Advanced Search
MyIDEAS: Login to save this paper or follow this series

How to Reconstruct a Large Genetic Network from

Contents:

Author Info

  • How to Reconstruct a Large Genetic Network from n Gene Perturbations in Fewer than n2 Easy Steps
Registered author(s):

    Abstract

    n Gene Perturbations in Fewer than n2 Easy Steps [gzipped postscript] [postscript] [pdf] Andreas Wagner I present an algorithm to reconstruct direct regulatory interactions in gene networks from the effects of genetic perturbations on gene activity. Genomic technology has made feasible large-scale experiments that perturb the activity of many genes and then assess the effect of each individual perturbation on all other genes in an organism. Current experimental techniques can not distinguish between direct and indirect effects of a genetic perturbation. An example of an indirect effect is a gene X encoding a protein kinase, which phosphorylates and activates a transcription factor Y, which then activates transcription of gene Z. X influences the activity of gene Y directly, whereas it influences Z indirectly. To reconstruct a genetic network means to identify, for each gene and within the limits of experimental resolution, the direct effects of a perturbed gene on other genes. One can think of this as identifying the causal structure of the network. I introduce an algorithm that performs this task for networks of arbitrary size and complexity. It is based on a graph representation of a genetic network. Algorithmic complexity in both storage and time is low, less than O(n2). In practice, the algorithm can reconstruct networks of several thousand genes in mere CPU seconds on a desktop workstation.

    Download Info

    To our knowledge, this item is not available for download. To find whether it is available, there are three options:
    1. Check below under "Related research" whether another version of this item is available online.
    2. Check on the provider's web page whether it is in fact available.
    3. Perform a search for a similarly titled item that would be available.

    Bibliographic Info

    Paper provided by Santa Fe Institute in its series Working Papers with number 01-09-047.

    as in new window
    Length:
    Date of creation: Sep 2001
    Date of revision:
    Handle: RePEc:wop:safiwp:01-09-047

    Contact details of provider:
    Postal: 1399 Hyde Park Road, Santa Fe, New Mexico 87501
    Web page: http://www.santafe.edu/sfi/publications/working-papers.html
    More information through EDIRC

    Related research

    Keywords: Genomics; reverse engineering; microarray;

    This paper has been announced in the following NEP Reports:

    References

    References listed on IDEAS
    Please report citation or reference errors to , or , if you are the registered author of the cited work, log in to your RePEc Author Service profile, click on "citations" and make appropriate adjustments.:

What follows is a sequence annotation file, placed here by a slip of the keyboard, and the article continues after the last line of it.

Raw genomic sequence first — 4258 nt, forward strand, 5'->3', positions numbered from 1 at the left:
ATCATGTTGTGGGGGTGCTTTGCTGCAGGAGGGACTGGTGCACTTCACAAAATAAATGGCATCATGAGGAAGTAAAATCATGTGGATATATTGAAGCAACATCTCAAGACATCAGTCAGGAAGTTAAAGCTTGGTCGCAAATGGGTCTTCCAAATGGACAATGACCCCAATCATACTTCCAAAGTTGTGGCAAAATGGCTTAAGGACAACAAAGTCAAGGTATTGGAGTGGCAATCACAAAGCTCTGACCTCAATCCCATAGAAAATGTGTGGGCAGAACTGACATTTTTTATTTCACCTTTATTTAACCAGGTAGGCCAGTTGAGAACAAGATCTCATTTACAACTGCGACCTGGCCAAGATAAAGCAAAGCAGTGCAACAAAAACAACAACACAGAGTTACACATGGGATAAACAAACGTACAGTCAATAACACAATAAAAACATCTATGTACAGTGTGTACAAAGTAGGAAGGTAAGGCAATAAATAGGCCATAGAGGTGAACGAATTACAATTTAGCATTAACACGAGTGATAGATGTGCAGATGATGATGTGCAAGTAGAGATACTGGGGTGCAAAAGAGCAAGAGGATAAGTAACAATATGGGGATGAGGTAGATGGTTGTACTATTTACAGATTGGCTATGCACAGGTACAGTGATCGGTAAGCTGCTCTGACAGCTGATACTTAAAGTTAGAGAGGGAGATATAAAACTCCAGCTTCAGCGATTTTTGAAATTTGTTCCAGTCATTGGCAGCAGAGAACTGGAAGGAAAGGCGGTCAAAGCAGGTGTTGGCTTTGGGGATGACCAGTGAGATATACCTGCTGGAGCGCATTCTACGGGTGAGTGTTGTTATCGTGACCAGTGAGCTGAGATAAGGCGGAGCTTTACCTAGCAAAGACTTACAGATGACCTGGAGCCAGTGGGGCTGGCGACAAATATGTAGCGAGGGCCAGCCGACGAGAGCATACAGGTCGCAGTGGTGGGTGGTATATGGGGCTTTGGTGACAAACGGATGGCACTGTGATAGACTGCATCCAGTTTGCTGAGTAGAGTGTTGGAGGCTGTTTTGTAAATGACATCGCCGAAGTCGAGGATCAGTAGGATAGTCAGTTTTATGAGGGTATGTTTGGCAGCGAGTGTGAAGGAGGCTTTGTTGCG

as in new window
    1. Andreas Wagner & David Fell, 2000. "The Small World Inside Large Metabolic Networks," Working Papers 00-07-041, Santa Fe Institute.
    2. Andreas Wagner, 2001. "The Yeast Protein Interaction Network Evolves Rapidly and Contains Few Redundant Duplicate Genes," Working Papers 01-04-022, Santa Fe Institute.
    Full references (including those not matched with items on IDEAS)

    Citations

    Lists

    This item is not listed on Wikipedia, on a reading list or among the top items on IDEAS.

    Statistics

    Access and download statistics

    Corrections

    When requesting a correction, please mention this item's handle: RePEc:wop:safiwp:01-09-047. See general information about how to correct material in RePEc.

    For technical questions regarding this item, or to correct its authors, title, abstract, bibliographic or download information, contact: (Thomas Krichel).

    If you have authored this item and are not yet registered with RePEc, we encourage you to do it here. This allows to link your profile to this item. It also allows you to accept potential citations to this item that we are uncertain about.

    If references are entirely missing, you can add them using this form.

    If the full references list an item that is present in RePEc, but the system did not link to it, you can help with this form.

    If you know of missing items citing this one, you can help us creating those links by adding the relevant references in the same way as above, for each refering item. If you are a registered author of this item, you may also want to check the "citations" tab in your profile, as there may be some citations waiting for confirmation.

    Please note that corrections may take a couple of weeks to filter through the various RePEc services.